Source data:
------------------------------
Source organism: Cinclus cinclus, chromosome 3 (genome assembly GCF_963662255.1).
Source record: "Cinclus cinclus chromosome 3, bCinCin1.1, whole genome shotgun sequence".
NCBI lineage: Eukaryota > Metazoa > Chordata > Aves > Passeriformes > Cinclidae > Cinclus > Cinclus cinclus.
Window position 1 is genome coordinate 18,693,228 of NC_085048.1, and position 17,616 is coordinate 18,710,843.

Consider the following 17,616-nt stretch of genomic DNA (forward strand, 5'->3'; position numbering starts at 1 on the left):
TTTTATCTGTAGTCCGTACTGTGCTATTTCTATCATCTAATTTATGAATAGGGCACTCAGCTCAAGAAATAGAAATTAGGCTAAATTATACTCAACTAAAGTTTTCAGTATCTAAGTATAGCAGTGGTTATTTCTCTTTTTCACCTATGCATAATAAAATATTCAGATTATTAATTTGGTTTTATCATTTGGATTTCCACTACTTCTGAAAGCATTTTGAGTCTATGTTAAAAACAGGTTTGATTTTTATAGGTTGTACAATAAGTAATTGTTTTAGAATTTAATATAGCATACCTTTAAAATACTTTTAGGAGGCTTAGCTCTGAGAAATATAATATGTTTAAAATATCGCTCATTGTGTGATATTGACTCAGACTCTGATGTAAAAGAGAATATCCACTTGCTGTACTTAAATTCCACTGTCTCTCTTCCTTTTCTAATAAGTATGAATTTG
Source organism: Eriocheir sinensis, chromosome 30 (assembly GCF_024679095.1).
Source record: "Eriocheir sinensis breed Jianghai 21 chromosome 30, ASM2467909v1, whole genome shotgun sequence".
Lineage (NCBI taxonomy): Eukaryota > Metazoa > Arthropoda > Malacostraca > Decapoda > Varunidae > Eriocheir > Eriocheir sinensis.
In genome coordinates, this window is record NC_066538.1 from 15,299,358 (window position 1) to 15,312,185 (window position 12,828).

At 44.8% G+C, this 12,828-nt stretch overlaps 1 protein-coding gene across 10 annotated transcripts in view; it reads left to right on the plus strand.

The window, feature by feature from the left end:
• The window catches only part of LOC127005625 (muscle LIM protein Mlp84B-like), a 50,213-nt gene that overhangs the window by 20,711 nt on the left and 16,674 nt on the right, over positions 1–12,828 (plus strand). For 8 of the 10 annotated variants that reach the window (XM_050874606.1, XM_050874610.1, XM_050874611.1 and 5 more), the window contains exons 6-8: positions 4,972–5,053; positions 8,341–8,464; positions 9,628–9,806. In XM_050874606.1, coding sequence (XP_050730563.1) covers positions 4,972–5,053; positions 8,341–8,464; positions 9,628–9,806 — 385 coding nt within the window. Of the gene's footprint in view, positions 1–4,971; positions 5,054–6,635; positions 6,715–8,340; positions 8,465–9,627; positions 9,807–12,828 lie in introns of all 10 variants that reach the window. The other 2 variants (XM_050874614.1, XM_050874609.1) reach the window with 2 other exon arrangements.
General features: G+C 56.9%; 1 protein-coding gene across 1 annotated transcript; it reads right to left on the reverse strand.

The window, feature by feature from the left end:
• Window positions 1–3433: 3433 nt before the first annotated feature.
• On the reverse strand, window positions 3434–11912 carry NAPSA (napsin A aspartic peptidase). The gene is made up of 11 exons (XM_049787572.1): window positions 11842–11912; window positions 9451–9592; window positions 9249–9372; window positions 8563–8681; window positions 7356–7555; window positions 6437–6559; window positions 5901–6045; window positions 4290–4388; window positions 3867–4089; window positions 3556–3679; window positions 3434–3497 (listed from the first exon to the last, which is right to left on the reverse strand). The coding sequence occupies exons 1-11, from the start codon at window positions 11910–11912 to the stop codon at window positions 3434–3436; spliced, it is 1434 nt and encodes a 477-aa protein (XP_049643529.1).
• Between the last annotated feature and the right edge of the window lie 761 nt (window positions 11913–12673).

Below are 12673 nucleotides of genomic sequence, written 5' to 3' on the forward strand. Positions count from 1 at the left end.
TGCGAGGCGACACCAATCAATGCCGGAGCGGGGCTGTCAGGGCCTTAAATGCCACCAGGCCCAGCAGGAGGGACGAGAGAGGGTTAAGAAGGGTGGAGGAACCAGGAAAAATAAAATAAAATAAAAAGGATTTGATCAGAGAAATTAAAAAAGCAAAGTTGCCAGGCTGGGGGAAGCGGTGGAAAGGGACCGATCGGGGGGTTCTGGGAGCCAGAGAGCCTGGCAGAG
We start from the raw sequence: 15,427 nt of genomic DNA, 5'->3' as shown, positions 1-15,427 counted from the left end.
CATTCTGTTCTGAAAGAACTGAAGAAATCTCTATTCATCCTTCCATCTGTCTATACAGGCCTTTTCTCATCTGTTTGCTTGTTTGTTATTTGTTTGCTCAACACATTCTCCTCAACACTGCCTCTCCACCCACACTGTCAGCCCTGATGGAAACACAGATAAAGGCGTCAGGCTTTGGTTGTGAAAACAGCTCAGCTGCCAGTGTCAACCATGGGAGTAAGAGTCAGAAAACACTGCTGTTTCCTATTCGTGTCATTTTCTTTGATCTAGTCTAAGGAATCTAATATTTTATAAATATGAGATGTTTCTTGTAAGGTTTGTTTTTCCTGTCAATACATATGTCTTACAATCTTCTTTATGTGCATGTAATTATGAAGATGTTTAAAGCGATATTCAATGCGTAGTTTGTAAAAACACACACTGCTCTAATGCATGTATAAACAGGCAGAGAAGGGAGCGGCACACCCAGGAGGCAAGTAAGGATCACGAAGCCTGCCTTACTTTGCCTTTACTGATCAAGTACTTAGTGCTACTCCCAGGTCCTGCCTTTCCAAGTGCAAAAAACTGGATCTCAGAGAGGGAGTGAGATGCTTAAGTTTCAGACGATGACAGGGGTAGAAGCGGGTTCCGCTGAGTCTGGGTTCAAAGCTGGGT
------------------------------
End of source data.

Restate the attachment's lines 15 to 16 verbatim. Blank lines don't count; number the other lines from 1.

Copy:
The window, feature by feature from the left end:
• Window positions 1–3433: 3433 nt before the first annotated feature.